21 21 Why use Progress Markers? Articulate the complexity of the change process Encourage the program to seek the most profound transformation possible Facilitate negotiation of expectations with partners Enable early assessment of progress Help identify mid-course improvements

22 22 Progress Markers – IMF examples Expect to see local communities: Participating in regular model forest (MF) meetings Establishing an organizational structure for cooperation Acquiring new skills for managing model forests Articulating a locally relevant vision for the MF Like to see local communities: 5.Contributing resources to set up their MF 6.Calling upon external experts for advice 7.Seeking out new partners for the MF Love to see local communities: 8.Obtaining funding from different national sources 9.Publishing examples of benefits achieved through MF 10.Helping other communities establish MFs 11.Sharing lessons learned internationally 12. Influencing national policy debates on resource use

23 23 Sample progress markers Like to see Womens Self-Help Groups: 4.Soliciting training in maternal & child health for its members 5.Acquiring skills in managing credit programs 6.Lending money to members Love to see Womens Self-Help Groups: 7.Lobbying local government for expenditures on community improvements 8.Putting forth candidates for election to local government council Expect to see Womens Self-Help Groups: 1.Holding regular meetings 2.Discussing a list of shared concerns 3.Contributing to a group bank account

24 24 6 kinds of strategies CausalPersuasiveSupportive I aimed at Individual boundary partner Strong, direct influence Arouse new thinking; build skills, capacity Continuing support E aimed at boundary partners Environment Alter the physical, regulatory or information environment Broad information dissemination; Access to new info Create / strengthen peer networks

25 25 causalpersuasivesupportive I E Step 6: Strategy Map

26 26 Step 7: Organizational Practices How does your team or organization stay relevant, viable and effective?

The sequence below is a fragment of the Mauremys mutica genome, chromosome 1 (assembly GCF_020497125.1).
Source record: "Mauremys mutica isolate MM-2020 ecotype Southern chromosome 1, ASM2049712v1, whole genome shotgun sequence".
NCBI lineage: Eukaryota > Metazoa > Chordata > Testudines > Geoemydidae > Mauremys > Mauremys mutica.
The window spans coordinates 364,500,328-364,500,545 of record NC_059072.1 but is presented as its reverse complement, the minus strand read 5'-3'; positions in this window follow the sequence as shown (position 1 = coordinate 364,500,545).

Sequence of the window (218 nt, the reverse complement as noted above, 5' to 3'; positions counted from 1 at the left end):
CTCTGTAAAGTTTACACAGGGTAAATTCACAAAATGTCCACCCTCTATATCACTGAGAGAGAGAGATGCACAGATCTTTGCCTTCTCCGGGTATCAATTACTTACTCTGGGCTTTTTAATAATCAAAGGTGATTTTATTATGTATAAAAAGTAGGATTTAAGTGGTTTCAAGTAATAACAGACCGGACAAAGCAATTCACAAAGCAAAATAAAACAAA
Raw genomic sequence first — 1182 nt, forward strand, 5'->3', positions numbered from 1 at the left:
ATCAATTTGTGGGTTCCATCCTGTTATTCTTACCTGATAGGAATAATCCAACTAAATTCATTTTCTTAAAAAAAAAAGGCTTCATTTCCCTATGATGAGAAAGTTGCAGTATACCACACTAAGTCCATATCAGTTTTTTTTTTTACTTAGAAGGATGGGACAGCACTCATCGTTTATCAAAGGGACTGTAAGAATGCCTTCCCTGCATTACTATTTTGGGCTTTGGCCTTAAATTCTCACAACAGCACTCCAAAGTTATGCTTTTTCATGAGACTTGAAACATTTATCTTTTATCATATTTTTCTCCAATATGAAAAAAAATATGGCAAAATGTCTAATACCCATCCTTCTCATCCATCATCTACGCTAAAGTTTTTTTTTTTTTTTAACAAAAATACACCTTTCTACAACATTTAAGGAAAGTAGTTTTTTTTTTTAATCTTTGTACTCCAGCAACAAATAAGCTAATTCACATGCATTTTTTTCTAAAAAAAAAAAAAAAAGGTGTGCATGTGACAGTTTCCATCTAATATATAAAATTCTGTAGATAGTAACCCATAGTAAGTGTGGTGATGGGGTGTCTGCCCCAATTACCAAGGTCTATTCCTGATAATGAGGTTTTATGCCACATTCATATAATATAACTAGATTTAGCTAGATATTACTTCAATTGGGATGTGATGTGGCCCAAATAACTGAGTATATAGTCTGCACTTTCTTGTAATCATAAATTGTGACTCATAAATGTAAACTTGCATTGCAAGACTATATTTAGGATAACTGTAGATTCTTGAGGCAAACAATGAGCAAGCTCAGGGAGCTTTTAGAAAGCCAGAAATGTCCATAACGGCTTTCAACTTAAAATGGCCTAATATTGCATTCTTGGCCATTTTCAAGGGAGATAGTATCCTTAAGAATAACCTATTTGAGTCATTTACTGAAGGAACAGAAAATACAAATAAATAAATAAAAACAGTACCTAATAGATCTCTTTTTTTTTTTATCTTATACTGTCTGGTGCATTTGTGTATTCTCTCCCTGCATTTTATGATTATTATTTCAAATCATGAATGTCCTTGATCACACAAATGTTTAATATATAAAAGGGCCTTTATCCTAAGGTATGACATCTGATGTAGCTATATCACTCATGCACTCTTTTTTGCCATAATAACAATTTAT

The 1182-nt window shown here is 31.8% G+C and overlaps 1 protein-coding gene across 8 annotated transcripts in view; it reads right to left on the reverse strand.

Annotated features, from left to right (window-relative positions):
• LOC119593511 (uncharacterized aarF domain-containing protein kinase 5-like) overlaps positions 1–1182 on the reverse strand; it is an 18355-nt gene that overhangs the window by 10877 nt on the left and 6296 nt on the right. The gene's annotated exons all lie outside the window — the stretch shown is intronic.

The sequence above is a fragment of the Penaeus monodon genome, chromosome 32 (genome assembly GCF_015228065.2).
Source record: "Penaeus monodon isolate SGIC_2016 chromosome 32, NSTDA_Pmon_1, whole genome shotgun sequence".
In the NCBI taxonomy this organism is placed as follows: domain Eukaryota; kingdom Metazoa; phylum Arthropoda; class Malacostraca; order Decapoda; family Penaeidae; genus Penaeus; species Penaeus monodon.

27 27 You: keep learning foster creativity & innovation seek better ways to assist your partners maintain your niche maintain high level support build relationships

28 28 Organizational Practices 1.Prospecting for new ideas, opportunities, and resources 2.Seeking feedback from knowledgeable informants 3.Maintaining the support of your next highest power 4.Assessing and redesigning products, services, systems, and procedures

29 29 …organizational practices 5. Getting feedback from those already served 6. Sharing your learning with the world 7. Experimenting to remain innovative 8. Engaging in organizational reflection

30 30

31 31 5 kinds of M&E Information Program Partner outcomes (behaviour changes in the partners) implementation (interventions by the program) relevance & viability (actions of the program) C o n t e x t u a l I n f o r m a t I o n State, status or situational data Strategies

32 32 Changes in well-being Changes in behavior Capacity includes the power & responsibility to act Need for diversified strategies Influence not control Operating Principles of OM: Contribution not attribution

33 33 OM is designed to be: Flexible: modular to be adapted to use & context Complementary: can be combined with other methods Evaluative: promote a culture of reflection, and social & organizational learning Participatory: seek dialogue and collaboration with partners

34 34 1.There is no silver bullet 2. Seek quality with passion & integrity 3. Recognize & celebrate achievements of your partners 4. Be idealistic realists. 5. Learn, and teach upwards. In monitoring & evaluation:

35 35 Inspiration & Information Visit the OM learning community: /default.aspx

Download ppt "An Introduction to Outcome Mapping Tools for Planning, Monitoring & Evaluating Development Projects and Programs IPDET June 16, 2011 Terry Smutylo"

Similar presentations

Ads by Google